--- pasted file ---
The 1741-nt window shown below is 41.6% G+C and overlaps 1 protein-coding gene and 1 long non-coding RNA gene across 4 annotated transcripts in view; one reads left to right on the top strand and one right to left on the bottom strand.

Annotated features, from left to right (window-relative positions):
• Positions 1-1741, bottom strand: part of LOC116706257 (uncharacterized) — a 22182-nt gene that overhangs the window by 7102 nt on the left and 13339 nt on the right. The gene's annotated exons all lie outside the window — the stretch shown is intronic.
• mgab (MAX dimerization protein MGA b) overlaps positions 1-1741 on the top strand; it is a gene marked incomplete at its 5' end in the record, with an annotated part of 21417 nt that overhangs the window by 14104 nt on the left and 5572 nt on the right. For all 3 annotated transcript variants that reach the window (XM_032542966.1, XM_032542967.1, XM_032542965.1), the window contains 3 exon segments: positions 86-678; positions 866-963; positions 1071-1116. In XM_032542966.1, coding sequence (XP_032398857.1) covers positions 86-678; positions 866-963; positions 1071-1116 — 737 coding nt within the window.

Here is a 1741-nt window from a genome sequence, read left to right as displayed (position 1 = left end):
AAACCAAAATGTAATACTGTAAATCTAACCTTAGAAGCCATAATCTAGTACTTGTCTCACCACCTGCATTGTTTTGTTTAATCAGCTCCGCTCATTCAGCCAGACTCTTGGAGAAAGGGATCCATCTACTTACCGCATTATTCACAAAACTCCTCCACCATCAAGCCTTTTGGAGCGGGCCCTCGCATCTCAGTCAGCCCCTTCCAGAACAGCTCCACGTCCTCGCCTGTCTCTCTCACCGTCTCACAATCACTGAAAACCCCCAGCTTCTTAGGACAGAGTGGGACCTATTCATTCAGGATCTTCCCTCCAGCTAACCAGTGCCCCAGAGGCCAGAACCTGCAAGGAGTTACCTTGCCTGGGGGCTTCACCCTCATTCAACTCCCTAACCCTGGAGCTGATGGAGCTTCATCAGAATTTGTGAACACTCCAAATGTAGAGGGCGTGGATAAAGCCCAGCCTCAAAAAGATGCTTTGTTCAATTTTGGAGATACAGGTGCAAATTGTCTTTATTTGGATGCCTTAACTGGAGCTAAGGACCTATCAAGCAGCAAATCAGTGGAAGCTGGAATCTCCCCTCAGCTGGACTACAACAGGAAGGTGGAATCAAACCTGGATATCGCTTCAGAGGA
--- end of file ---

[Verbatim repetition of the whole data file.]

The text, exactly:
The 1741-nt window shown below is 41.6% G+C and overlaps 1 protein-coding gene and 1 long non-coding RNA gene across 4 annotated transcripts in view; one reads left to right on the top strand and one right to left on the bottom strand.

Annotated features, from left to right (window-relative positions):
• Positions 1-1741, bottom strand: part of LOC116706257 (uncharacterized) — a 22182-nt gene that overhangs the window by 7102 nt on the left and 13339 nt on the right. The gene's annotated exons all lie outside the window — the stretch shown is intronic.
• mgab (MAX dimerization protein MGA b) overlaps positions 1-1741 on the top strand; it is a gene marked incomplete at its 5' end in the record, with an annotated part of 21417 nt that overhangs the window by 14104 nt on the left and 5572 nt on the right. For all 3 annotated transcript variants that reach the window (XM_032542966.1, XM_032542967.1, XM_032542965.1), the window contains 3 exon segments: positions 86-678; positions 866-963; positions 1071-1116. In XM_032542966.1, coding sequence (XP_032398857.1) covers positions 86-678; positions 866-963; positions 1071-1116 — 737 coding nt within the window.

Here is a 1741-nt window from a genome sequence, read left to right as displayed (position 1 = left end):
AAACCAAAATGTAATACTGTAAATCTAACCTTAGAAGCCATAATCTAGTACTTGTCTCACCACCTGCATTGTTTTGTTTAATCAGCTCCGCTCATTCAGCCAGACTCTTGGAGAAAGGGATCCATCTACTTACCGCATTATTCACAAAACTCCTCCACCATCAAGCCTTTTGGAGCGGGCCCTCGCATCTCAGTCAGCCCCTTCCAGAACAGCTCCACGTCCTCGCCTGTCTCTCTCACCGTCTCACAATCACTGAAAACCCCCAGCTTCTTAGGACAGAGTGGGACCTATTCATTCAGGATCTTCCCTCCAGCTAACCAGTGCCCCAGAGGCCAGAACCTGCAAGGAGTTACCTTGCCTGGGGGCTTCACCCTCATTCAACTCCCTAACCCTGGAGCTGATGGAGCTTCATCAGAATTTGTGAACACTCCAAATGTAGAGGGCGTGGATAAAGCCCAGCCTCAAAAAGATGCTTTGTTCAATTTTGGAGATACAGGTGCAAATTGTCTTTATTTGGATGCCTTAACTGGAGCTAAGGACCTATCAAGCAGCAAATCAGTGGAAGCTGGAATCTCCCCTCAGCTGGACTACAACAGGAAGGTGGAATCAAACCTGGATATCGCTTCAGAGGA